PURPOSE - An association between expression of > or = two of five HLA class I antigens (HLA-A2, HLA-A28, HLA-B44, HLA-B45, and HLA-C3; collectively called M5) and response to an allogeneic melanoma vaccine (Melacine; Corixa Corporation, Seattle, WA) has been described in stage IV melanoma. This study investigated whether class I antigen expression impacted relapse-free survival (RFS) after adjuvant therapy with this vaccine.
PATIENTS AND METHODS - We performed class I (HLA-A, HLA-B, and HLA-C) serotyping on patients enrolled onto Southwest Oncology Group Trial 9035, a randomized, observation-controlled, phase III trial of adjuvant Melacine. All patients had clinically node-negative cutaneous melanoma (1.5 to 4.0 mm). Interactions between treatment and class I antigen expression were tested. Analyses involved all serotyped patients and were adjusted for tumor thickness, method of nodal staging, sex, ulceration, and primary tumor site.
RESULTS - HLA typing was performed on 553 (80%) of the 689 enrolled patients (294 vaccinated and 259 observed). Expression of > or = two M5 antigens was associated with a superior vaccine treatment effect. Among patients who matched > or = two of the M5, the 97 vaccine-treated patients had improved RFS compared with the 78 observation patients (5-year relapse-free survival, 83% v 59%; P =.0002). The major components of this effect were contributed by HLA-A2 and HLA-C3. Among those who were HLA-A2-positive and/or HLA-C3-positive, the 5-year RFS for vaccinated patients was 77%, compared with 64% for observation (P =.004). There was no impact of HLA-A2 and/or HLA-C3 expression among observation patients.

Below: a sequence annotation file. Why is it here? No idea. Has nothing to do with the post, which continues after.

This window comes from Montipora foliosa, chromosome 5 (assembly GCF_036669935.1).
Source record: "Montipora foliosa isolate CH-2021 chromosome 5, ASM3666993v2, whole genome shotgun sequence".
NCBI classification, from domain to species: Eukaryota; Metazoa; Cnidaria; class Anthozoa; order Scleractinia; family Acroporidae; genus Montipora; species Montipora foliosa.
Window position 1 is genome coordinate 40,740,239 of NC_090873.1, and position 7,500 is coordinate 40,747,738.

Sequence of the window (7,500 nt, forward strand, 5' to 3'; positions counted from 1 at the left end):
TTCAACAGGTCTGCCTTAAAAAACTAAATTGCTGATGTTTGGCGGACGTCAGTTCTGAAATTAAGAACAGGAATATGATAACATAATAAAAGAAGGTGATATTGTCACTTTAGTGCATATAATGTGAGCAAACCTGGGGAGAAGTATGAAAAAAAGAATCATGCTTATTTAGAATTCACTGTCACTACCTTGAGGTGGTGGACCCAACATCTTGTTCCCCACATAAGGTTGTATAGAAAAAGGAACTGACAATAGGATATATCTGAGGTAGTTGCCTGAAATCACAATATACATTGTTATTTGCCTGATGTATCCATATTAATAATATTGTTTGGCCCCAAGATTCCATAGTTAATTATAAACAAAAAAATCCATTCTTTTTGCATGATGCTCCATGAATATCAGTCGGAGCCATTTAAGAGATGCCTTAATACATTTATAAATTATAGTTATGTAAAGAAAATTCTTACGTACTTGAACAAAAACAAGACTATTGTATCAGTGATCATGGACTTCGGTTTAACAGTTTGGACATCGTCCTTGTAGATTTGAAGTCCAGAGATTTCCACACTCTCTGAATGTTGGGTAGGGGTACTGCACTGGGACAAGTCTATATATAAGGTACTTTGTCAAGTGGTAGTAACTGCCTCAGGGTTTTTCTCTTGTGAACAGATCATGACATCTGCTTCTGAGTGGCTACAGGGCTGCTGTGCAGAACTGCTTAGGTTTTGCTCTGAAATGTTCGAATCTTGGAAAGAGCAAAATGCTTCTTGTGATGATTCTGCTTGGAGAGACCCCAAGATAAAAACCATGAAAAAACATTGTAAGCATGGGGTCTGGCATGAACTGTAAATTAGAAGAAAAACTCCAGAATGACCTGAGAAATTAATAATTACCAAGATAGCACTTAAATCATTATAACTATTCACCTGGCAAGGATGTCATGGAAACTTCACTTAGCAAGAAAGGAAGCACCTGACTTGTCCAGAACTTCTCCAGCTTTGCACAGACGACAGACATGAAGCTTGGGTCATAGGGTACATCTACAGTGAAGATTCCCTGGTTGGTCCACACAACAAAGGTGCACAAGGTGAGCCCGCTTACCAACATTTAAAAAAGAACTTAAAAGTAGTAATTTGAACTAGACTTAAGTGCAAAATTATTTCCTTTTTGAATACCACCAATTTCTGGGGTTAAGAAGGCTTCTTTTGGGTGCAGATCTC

CONCLUSION - This prospective analysis indicates a highly significant benefit of adjuvant therapy with Melacine among patients expressing > or = two of the M5 class I antigens, validating a prior observation in stage IV disease. HLA-A2 and HLA-C3 contributed most to this effect. Processed melanoma peptides found in Melacine may be presented by HLA-A2 and HLA-C3 and play a role in preventing relapse in vaccinated patients.